TTH: and a perfect role to come back from after having your little girl!

VHB: I’m like “Oh wow, how have I got this”. It’s just been so much about her for the past nearly  six months and I feel maybe I’ve lost an element of myself. I really need to find myself again and step back into the rehearsal room after just cleaning up nappies etc. I need to get my act together and just remember that I’m here and I’m a living human being. I need to look after myself. It’s a good show to be going back into.


TTH: Do you prefer performing in intimate settings such as the Arts Theatre?

VHB: I feel I’ve always got more out of being in intimate spaces. I love interacting with the audience. ITH really enabled me to do that. I have a feeling, this show will be good for that to. I’ve always preferred smaller houses and as an audience member I love to be that person in the first couple of rows because I’m one for expression. I love being there amongst the blood, sweat and tears and really seeing the heart of the show.

TTH: Have you ever considered writing your own music/making an album?

VHB: I used to be in a band until 2014 but I got kicked out. We were supposed to do all of these music festivals but I couldn’t really commit to what I said that I could. There was six of us in the band, we toured Ireland, did some gigs in London on the usual band circuit. I never wrote the album but I have written some music before although it’s not really my forte. I like to sing other people’s music. I’ve dabbled in it a little but I don’t think I have the right mind set for it.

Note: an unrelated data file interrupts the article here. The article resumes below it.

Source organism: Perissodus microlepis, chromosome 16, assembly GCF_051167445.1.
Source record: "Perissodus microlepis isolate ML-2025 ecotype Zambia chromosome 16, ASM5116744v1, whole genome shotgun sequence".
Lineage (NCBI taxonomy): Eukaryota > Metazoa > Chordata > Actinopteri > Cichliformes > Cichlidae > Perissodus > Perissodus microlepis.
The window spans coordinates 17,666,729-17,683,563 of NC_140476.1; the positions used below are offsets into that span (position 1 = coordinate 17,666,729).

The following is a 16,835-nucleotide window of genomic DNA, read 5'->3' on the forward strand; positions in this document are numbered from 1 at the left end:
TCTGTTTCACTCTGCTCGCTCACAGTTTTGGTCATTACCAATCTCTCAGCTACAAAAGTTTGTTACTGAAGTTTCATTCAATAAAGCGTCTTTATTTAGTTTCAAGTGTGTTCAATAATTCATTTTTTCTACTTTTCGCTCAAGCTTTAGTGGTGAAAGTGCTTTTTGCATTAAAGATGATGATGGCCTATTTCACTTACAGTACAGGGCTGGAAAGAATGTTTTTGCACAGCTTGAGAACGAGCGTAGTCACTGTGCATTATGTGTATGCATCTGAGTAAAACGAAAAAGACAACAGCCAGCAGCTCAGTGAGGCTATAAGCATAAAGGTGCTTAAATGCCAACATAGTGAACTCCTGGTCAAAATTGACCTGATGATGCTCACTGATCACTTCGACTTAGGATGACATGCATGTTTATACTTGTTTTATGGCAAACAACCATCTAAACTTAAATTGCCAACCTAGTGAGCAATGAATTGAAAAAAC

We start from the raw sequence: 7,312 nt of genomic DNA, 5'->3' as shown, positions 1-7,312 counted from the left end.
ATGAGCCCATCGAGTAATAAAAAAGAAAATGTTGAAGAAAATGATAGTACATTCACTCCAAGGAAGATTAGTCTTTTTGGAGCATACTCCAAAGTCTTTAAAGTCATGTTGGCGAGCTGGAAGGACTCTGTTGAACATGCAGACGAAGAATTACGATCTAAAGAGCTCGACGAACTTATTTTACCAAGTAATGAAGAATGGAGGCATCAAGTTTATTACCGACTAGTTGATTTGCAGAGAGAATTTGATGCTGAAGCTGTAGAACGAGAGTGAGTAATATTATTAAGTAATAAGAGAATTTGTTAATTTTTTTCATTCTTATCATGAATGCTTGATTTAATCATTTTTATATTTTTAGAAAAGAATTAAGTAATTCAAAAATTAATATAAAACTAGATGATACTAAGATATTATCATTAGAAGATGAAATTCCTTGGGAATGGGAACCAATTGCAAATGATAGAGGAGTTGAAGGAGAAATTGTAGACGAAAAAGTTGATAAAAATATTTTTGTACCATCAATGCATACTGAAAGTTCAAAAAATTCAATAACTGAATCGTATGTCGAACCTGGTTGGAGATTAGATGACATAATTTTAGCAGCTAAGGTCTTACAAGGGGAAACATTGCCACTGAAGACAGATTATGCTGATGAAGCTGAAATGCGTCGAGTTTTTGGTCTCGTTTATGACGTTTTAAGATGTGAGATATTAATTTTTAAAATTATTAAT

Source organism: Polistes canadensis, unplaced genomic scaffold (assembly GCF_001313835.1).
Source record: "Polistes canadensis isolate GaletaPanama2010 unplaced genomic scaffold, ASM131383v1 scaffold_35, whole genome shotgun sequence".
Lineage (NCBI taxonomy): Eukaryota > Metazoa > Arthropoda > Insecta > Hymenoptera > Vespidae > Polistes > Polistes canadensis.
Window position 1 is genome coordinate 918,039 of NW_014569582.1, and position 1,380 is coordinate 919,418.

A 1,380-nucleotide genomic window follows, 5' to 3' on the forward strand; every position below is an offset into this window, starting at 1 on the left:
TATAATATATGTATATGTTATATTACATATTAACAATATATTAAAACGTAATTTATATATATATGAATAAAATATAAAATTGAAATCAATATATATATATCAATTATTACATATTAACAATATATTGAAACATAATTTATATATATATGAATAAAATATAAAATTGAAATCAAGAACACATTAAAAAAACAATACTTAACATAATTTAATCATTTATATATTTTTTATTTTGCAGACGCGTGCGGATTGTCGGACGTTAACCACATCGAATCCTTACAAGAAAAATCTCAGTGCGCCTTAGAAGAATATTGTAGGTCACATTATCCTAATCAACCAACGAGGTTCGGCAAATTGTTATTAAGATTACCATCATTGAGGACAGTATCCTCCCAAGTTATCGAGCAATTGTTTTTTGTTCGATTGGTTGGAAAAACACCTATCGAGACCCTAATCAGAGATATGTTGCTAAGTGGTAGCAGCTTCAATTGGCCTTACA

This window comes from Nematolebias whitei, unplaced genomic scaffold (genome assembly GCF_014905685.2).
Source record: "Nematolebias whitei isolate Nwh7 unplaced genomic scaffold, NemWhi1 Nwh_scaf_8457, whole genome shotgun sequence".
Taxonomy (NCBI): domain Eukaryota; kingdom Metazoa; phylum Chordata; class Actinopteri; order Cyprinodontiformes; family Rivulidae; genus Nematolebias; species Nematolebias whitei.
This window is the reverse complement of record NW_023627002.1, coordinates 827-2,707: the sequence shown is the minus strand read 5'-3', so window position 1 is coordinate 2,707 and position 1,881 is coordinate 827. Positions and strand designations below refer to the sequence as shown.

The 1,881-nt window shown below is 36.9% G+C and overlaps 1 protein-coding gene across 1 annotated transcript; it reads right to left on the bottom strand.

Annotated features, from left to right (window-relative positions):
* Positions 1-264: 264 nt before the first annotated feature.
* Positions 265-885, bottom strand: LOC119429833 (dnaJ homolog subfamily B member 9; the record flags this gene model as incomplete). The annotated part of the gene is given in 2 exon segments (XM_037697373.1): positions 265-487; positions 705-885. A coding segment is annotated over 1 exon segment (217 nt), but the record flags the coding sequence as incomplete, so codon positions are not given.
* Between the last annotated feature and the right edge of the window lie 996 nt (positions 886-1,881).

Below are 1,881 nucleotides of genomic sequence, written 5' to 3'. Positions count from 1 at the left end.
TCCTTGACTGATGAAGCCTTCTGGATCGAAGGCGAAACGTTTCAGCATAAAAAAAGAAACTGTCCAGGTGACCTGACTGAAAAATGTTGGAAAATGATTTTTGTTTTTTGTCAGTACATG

Musically I’m not such a big writer in that area. I’ve written a few little comedy pieces before but nothing really to rave about.

TTH: Is there any roles that you’d still love to play?

VHB: I’m one of these actors who likes to be challenged to do things out of the ordinary. I always tend to play feisty female kind of vixen roles which is fantastic because I’ve had a lot of fun playing them. Playing Gypsy Rose Lee for me was wonderful. I loved that Paul Kerryson gave me that wonderful opportunity to explore that role.